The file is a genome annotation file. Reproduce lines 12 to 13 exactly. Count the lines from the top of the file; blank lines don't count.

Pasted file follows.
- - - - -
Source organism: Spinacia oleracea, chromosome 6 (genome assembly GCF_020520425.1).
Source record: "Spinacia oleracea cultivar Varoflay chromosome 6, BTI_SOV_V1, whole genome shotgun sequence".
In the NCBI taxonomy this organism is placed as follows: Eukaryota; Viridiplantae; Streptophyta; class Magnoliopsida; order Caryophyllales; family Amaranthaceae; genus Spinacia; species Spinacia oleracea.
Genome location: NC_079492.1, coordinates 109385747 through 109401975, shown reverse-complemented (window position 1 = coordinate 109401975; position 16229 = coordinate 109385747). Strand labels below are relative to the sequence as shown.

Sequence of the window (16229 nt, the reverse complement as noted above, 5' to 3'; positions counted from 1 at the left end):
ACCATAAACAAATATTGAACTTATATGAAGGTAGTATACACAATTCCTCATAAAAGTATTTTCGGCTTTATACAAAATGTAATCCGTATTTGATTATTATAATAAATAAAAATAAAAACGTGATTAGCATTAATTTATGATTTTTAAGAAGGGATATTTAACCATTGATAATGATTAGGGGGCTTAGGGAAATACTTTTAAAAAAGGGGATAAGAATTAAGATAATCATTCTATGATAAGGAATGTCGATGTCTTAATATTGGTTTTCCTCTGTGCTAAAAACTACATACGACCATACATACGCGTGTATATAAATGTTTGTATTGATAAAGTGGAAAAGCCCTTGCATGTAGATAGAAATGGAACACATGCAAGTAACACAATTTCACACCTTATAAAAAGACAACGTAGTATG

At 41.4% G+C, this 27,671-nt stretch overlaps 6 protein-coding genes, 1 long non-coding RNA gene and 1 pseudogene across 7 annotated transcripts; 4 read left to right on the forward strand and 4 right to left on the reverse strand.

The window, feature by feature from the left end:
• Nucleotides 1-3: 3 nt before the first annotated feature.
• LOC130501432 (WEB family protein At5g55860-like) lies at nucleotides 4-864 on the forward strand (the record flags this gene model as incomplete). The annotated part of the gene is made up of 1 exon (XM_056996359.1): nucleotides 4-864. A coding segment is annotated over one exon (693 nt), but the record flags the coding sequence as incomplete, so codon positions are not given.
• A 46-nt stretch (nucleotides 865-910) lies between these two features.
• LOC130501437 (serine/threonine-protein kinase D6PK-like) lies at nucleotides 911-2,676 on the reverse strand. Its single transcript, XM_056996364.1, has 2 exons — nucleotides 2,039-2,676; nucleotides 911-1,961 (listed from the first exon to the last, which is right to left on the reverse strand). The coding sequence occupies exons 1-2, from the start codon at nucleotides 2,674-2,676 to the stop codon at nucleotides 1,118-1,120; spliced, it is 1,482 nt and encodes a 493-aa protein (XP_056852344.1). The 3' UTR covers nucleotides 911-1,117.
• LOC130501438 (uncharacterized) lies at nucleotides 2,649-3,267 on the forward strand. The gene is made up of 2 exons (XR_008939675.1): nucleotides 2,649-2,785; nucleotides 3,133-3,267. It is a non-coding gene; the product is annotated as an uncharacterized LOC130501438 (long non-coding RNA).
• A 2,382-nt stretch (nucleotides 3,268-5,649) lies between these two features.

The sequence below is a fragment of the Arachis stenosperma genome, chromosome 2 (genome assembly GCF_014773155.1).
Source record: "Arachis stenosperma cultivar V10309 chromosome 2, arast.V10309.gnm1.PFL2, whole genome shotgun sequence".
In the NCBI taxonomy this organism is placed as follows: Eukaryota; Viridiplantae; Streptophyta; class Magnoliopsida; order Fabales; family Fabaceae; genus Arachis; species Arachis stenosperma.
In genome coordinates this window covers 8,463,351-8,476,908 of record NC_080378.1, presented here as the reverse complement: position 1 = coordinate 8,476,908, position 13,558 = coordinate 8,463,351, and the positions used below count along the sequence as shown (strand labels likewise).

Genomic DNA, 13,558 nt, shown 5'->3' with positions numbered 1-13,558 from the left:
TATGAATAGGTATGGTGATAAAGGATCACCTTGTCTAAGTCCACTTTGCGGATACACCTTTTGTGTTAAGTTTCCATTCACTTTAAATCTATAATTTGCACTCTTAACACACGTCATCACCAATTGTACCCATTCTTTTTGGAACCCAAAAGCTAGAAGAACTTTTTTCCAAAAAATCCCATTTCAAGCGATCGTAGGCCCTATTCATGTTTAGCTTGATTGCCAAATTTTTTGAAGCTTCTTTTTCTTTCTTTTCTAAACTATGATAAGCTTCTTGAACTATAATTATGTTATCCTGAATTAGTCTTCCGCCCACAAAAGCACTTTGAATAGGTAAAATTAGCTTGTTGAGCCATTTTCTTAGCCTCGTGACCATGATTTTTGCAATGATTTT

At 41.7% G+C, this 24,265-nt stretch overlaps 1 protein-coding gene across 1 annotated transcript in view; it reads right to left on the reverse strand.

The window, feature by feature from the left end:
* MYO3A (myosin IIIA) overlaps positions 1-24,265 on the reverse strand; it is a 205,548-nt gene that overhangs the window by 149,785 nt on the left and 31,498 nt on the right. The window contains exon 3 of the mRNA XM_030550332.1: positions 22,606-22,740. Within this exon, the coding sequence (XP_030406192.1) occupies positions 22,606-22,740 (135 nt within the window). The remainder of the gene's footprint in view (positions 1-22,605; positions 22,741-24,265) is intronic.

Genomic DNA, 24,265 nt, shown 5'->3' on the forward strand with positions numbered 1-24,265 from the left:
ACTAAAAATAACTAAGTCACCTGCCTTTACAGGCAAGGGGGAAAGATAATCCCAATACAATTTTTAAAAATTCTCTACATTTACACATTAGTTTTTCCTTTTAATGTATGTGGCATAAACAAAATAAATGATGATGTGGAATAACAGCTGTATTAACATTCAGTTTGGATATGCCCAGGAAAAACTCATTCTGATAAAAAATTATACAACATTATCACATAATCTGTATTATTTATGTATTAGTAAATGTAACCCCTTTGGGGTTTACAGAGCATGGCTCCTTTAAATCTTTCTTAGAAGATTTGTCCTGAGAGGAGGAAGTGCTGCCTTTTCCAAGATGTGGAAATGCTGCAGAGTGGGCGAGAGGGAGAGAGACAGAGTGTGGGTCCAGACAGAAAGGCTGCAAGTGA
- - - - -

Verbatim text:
• LOC130501437 (serine/threonine-protein kinase D6PK-like) lies at nucleotides 911-2,676 on the reverse strand. Its single transcript, XM_056996364.1, has 2 exons — nucleotides 2,039-2,676; nucleotides 911-1,961 (listed from the first exon to the last, which is right to left on the reverse strand). The coding sequence occupies exons 1-2, from the start codon at nucleotides 2,674-2,676 to the stop codon at nucleotides 1,118-1,120; spliced, it is 1,482 nt and encodes a 493-aa protein (XP_056852344.1). The 3' UTR covers nucleotides 911-1,117.
• LOC130501438 (uncharacterized) lies at nucleotides 2,649-3,267 on the forward strand. The gene is made up of 2 exons (XR_008939675.1): nucleotides 2,649-2,785; nucleotides 3,133-3,267. It is a non-coding gene; the product is annotated as an uncharacterized LOC130501438 (long non-coding RNA).